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T20 World Cup 2021

Why don’t Afghanistan use Rashid Khan higher up the order?

Yas Rana by Yas Rana
@Yas_Wisden 2 minute read

Afghanistan’s defeat to New Zealand at Abu Dhabi signalled the end of their T20 World Cup, falling short of what would have been a historic maiden World Cup semi-final appearance.

While they fell short against all of Pakistan, India and New Zealand, they showed that they have enough to be a force at T20 World Cups in the years to come; the Pakistan game in particular, where they were on the receiving end of an Asif Ali blitz at the death, demonstrated their potential as a T20 outfit.

Their strength as a side is built on their formidable spin attack. Rashid Khan and Mujeeb Ur Rahman are two of the very best mystery spinners in the international game. Elsewhere, Mohammad Nabi is a reliable operator with his wily off-breaks, while Naveen-ul-Haq – the leading wicket-taker in the 2021 T20 Blast – is a fast-improving quick.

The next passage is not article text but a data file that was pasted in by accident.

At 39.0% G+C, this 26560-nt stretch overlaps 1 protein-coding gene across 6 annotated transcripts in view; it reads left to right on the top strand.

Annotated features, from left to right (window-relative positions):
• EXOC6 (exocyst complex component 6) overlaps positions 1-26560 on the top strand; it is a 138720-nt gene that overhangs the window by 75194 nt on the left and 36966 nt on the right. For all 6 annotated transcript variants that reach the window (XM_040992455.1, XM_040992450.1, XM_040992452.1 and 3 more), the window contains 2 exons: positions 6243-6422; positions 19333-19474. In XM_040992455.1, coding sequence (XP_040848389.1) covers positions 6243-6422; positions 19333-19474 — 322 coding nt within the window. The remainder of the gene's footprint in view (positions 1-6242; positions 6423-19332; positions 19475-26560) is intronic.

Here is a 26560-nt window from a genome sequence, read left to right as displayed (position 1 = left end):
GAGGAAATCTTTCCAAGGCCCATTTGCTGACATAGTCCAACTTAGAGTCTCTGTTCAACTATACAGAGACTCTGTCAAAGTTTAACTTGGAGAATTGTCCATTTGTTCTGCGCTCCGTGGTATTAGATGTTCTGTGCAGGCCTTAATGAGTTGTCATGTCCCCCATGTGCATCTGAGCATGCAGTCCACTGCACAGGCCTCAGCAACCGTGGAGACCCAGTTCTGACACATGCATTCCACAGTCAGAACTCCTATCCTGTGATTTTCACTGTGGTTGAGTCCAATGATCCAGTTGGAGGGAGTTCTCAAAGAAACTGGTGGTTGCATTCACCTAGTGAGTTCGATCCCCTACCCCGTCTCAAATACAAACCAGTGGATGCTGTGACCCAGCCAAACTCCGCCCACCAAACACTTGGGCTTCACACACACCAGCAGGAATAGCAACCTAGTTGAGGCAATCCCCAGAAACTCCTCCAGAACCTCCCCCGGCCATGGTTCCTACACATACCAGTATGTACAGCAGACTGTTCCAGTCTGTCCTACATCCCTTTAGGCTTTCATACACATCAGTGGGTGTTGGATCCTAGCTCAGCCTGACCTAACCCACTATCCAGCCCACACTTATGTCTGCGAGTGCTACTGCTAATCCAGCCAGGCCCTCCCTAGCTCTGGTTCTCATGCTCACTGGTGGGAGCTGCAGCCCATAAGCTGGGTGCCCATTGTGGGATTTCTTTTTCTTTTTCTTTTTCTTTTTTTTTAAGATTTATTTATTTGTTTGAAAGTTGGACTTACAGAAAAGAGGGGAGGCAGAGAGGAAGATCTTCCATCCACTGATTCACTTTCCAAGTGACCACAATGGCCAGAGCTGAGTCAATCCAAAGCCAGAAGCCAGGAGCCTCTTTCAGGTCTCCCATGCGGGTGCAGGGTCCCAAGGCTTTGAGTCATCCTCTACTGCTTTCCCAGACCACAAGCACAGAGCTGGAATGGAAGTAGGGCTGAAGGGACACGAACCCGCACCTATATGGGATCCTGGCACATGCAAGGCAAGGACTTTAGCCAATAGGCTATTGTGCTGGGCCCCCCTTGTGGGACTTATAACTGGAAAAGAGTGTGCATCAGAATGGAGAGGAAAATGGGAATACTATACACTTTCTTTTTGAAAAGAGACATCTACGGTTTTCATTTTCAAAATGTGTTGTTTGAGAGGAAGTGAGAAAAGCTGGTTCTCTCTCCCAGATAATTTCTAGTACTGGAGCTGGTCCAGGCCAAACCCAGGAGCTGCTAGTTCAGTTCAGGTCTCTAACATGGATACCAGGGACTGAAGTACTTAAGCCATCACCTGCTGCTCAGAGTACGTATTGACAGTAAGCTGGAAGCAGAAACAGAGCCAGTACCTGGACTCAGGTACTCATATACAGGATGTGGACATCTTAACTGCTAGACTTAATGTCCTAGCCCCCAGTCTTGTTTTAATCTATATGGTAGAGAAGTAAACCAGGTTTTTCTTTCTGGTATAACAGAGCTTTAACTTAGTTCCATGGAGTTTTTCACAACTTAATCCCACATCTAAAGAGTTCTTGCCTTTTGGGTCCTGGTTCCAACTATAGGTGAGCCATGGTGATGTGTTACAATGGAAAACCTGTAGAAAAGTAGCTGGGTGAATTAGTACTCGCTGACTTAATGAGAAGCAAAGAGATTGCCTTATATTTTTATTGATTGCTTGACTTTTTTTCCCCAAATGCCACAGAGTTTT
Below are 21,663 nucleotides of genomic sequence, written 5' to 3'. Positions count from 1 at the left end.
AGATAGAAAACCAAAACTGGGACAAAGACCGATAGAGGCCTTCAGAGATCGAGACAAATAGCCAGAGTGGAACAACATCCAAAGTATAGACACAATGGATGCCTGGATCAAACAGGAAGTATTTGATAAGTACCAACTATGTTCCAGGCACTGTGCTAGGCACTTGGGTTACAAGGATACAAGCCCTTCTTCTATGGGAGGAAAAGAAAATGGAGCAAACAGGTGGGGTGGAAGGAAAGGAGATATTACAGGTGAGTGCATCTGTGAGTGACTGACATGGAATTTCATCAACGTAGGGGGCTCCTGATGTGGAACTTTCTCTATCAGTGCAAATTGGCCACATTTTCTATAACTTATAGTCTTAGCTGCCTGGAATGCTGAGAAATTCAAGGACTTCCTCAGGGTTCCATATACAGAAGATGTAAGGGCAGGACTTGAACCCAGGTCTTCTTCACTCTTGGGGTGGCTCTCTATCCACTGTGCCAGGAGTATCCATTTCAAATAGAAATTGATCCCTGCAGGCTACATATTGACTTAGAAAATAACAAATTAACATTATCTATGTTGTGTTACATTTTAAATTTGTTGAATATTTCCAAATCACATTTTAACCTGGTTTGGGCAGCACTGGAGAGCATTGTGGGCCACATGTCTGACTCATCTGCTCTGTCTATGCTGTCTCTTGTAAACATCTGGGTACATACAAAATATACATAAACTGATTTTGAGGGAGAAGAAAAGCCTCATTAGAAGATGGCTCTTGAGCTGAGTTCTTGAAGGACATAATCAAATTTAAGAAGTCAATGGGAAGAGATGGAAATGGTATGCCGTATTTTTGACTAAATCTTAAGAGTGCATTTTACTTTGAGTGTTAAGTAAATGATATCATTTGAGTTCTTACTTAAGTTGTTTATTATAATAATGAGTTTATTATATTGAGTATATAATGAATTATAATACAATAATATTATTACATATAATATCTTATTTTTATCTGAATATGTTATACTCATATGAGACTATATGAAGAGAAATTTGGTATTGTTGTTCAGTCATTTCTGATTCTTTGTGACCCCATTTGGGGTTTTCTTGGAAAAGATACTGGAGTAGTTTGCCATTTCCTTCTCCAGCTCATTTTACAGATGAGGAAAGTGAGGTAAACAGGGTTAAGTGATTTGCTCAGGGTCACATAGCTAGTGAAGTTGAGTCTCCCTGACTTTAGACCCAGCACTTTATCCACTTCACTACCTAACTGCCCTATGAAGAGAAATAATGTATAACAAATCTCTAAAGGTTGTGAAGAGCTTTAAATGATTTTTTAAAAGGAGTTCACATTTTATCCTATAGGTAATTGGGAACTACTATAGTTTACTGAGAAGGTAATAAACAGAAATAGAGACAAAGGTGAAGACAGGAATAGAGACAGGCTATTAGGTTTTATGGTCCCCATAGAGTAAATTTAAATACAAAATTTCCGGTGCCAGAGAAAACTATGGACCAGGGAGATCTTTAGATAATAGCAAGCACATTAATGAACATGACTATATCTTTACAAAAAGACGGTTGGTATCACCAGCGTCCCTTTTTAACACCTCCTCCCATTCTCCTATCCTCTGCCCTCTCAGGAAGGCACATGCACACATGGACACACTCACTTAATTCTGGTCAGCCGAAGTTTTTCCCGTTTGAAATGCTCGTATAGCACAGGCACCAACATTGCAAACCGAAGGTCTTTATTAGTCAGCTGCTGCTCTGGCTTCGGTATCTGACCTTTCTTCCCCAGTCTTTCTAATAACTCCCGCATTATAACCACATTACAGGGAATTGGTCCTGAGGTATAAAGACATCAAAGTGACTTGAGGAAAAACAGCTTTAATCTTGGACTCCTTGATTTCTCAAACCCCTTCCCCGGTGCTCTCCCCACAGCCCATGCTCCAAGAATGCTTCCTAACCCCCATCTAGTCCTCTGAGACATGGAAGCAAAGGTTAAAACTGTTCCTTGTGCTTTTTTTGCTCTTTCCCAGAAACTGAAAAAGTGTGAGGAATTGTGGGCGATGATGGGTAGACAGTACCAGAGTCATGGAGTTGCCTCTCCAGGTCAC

Not unlike Pakistan, New Zealand or South Africa, Afghanistan’s bowling is noticeably stronger than their batting at this point in time. Najibullah Zadran scored a pair of half-centuries in the tournament, but he was the only Afghanistan batter to raise his bat in any of their five Super 12 matches.

Five of their regular top seven finished the tournament with strike-rates less than 121; it was a batting line-up that lacked firepower, not necessarily through lack of intent, but certainly by raw numbers.

It is odd then that they chose to use Rashid so sparingly with the bat. The precocious leg-spinner faced just eight balls across the tournament, both at the back-end of hopeless batting efforts, coming in at number eight.

Rashid is an improving hitter who the team could have benefited from having higher up the order in a pinch-hitter role not dissimilar to the one occasionally performed by Sunil Narine. His numbers hitting at the death are very good – he has a strike-rate of 161.15 at the death –  and a side currently short on six-hitting, it was surely worth at least one go. He has only twice batted in the top six in T20I cricket – given the relative strengths and weaknesses of this Afghanistan, that feels like a missed opportunity.

With another T20 World Cup around the corner, Afghanistan are well placed to ruffle some feathers. On balance, they are probably the eighth or so best T20I outfit in the world – it’s not that unfeasible imagining them reaching a semi-final in the not too distant future. Getting the most out of Rashid Khan – someone who already gives them so much – could be one step they can take to help them get there.

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